Author Archives: Theodora Blanchfield

The Midnight Library Review

midnight library summary

I read The Midnight Library over the weekend, and I need to talk about it. With everyone.

(Trigger/content warnings of suicide attempt/suicidal ideation/mom loss.)

I’ve heard so much buzz about this book, but because of said trigger warnings was really nervous to read it…since those are personal triggers for me, too. But Grace said that it was actually incredibly uplifting, so I decided to give it a try and let myself stop if it became too triggering.

(Though, when I started to describe the book to my therapist this morning, before I got to the uplifting part, she asked me “where the fuck do you find these books, Theodora?!” I am known to fall into books, sometimes unknowingly, that are DEEPLY triggering.)

The book starts off with our young protagonist, Nora, losing her cat and then contemplating, and then attempting suicide. She falls into…title drop…the Midnight Library. The premise of the Midnight Library is that it’s kind of a land in between life and death. The library holds shelves of books of your regrets and all the alternate lives you might have lived.

She tries out a life where her childhood swimming led her to the Olympics, where her singing made her a rockstar, etc, etc—but realized that none of these alternate lives were what she thought they were. Every life, even the ones that look all bright and shiny, has its shit.

As someone who deals with depression—and had a pretty bad episode recently—the idea that there is a gray cloud over my head while everyone else is living in the sunshine is all too real. And of course, social media only magnifies this. (So I’ve stayed off IG a lot lately.) I got some really good news recently, and idly started scrolling through IG and saw something that made me feel deeply envious and terrible about myself. This negated the good feelings I’d just been feeling as I went quickly and deeply into a spiral.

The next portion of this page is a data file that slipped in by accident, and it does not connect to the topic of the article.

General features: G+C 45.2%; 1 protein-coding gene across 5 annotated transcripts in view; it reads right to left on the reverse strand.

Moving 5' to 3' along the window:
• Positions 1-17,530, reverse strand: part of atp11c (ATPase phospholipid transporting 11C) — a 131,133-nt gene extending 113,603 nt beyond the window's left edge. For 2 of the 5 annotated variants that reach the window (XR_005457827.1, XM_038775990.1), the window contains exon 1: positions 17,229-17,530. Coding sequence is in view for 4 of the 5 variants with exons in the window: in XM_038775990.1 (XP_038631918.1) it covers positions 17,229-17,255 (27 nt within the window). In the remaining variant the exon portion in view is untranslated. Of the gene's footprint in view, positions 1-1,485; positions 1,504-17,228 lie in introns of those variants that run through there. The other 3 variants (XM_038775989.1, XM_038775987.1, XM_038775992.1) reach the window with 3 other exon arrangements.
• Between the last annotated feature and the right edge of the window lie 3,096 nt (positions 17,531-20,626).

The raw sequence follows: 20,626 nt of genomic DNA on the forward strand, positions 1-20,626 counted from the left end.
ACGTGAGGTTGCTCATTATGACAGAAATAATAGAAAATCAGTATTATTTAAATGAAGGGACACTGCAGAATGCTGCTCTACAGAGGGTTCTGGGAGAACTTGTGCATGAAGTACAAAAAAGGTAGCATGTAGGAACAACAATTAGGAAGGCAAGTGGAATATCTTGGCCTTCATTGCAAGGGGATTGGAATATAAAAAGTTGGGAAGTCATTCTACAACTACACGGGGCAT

But I don’t know what’s in her book—maybe she had to go through a whole lot of trauma to get to where she is in her beautiful house. (After being inside a 1-BR for 90% of the past year, I have DEEP house envy right now.) Maybe she has a sick parent or partner right now or or or. Maybe her shit to go through hasn’t come yet. Because, at some point, we will ALL have that shit—that feels more than we can bear—even if things look all bright and shiny now.

I like to say I have no regrets. I DO. NOT. BELIEVE. that something like a loved one dying or an illness happens for a reason AND PLEASE NEVER SAY THAT TO SOMEONE. But with that said, I think some of the decisions we make and paths we take are what—rocky road or not—get us to where we are today. My only two true regrets are not studying harder in high school/college (I did well in classes I liked but didn’t ~apply myself~ in ones I didn’t) and not getting any kind of mental health treatment earlier. I walked into my school’s counseling center either my freshman or sophomore year…and turned around at the door because I was scared. I wonder how that might have changed things, but I can’t change that and I have to have compassion for young Theodora who was struggling and was so scared to let others in.

Do I wish I had gone to treatment earlier? Or moved to California earlier? Absolutely—but I wouldn’t have been ready.